– Make-A Wish Foundation- Help Neil Siskind make sick children’s wishes come true by creating your own fundraiser: Neil-Siskind/Help-Make-A-Child-Smile.htm
– DonorsChoose.org- Donate to one of my needy public classrooms: http://www.donorschoose.org/NeilSiskindGiving
– Champion Children– We seek to inspire people through stories of children who have overcome challenges: http://siskindlawfirm.com/neil-siskind-champion-children/
Neil Siskind’s Pro Bono Work:
– Saving Senior Citizens- Protecting New York’s senior citizens from fraud and financial abuse www.savingseniorcitizens.com
– Senior FreeStart Business– Pro Bono: We seek to help put senior citizens in the right direction so that they can face the challenges of the modern economy: http://siskindlawfirm.com/free-start-business/
– Veteran FreeStart Business– Pro Bono: We seek to help put Iraq and Afghanistan war veterans in the right direction so that they can face the challenges of the modern economy: http://siskindlawfirm.com/free-start-business/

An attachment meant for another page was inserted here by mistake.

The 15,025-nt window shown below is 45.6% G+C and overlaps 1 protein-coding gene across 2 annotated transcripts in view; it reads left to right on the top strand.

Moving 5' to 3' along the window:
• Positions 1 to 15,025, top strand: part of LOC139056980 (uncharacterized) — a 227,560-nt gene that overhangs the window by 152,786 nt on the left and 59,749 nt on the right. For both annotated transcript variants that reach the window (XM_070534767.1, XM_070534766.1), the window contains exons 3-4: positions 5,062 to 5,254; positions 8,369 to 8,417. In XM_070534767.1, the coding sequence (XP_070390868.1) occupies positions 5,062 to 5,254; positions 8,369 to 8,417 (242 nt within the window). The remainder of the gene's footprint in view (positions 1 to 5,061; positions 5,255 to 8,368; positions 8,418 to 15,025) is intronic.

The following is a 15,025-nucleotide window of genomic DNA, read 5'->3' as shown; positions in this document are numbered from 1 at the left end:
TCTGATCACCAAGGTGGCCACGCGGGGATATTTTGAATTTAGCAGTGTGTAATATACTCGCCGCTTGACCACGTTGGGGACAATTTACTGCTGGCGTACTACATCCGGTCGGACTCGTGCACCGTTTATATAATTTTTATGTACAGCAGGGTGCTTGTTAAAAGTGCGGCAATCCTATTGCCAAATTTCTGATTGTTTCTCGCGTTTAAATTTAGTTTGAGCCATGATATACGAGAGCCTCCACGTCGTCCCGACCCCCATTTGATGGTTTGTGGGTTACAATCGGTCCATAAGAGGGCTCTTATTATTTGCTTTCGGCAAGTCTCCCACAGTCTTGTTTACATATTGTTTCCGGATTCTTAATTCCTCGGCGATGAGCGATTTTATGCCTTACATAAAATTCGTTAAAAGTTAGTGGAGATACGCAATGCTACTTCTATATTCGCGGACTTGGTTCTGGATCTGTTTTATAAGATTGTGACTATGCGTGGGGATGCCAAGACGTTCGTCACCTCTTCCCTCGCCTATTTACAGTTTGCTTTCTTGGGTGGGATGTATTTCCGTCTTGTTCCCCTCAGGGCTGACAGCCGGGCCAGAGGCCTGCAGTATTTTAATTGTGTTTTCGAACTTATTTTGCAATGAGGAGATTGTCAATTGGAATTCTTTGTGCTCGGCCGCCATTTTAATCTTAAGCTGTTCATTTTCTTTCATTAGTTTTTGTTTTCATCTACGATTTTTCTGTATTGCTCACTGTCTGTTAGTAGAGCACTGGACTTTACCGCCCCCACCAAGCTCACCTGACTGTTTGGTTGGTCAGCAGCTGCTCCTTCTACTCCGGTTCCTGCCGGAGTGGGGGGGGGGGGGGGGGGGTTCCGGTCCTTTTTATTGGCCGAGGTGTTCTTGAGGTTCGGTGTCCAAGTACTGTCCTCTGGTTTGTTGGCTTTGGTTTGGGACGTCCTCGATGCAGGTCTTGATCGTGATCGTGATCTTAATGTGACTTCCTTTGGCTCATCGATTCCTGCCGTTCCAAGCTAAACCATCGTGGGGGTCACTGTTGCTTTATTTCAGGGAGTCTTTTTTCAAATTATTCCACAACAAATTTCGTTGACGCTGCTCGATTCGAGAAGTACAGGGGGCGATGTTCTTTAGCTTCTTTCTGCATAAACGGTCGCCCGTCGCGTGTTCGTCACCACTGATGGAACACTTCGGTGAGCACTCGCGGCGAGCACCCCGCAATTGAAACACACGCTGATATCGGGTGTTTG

– In development: The Neil S. Siskind School of Hope: A free school to teach inner-city youths the skills of entrepreneurship and importance of economic self-sufficiency.
Neil Siskind’s Government Work:
– Suffolk County District Attorney’s Office, Boston, MA, 1994, Intern
– Office of Senator Christopher J. Dodd, Newington, CT, 1992, Intern
– Hartford County Department of Probation, Hartford, CT, 1991, Intern
Neil Siskind’s Community Assistance:
Financed & operated a legal clinic providing low-cost legal services to struggling Long Islanders during the recession to help clients resolve debt, organize finances, and launch new businesses.
Neil Siskind’s Professional Curriculum Vitae: http://neilsiskind.com/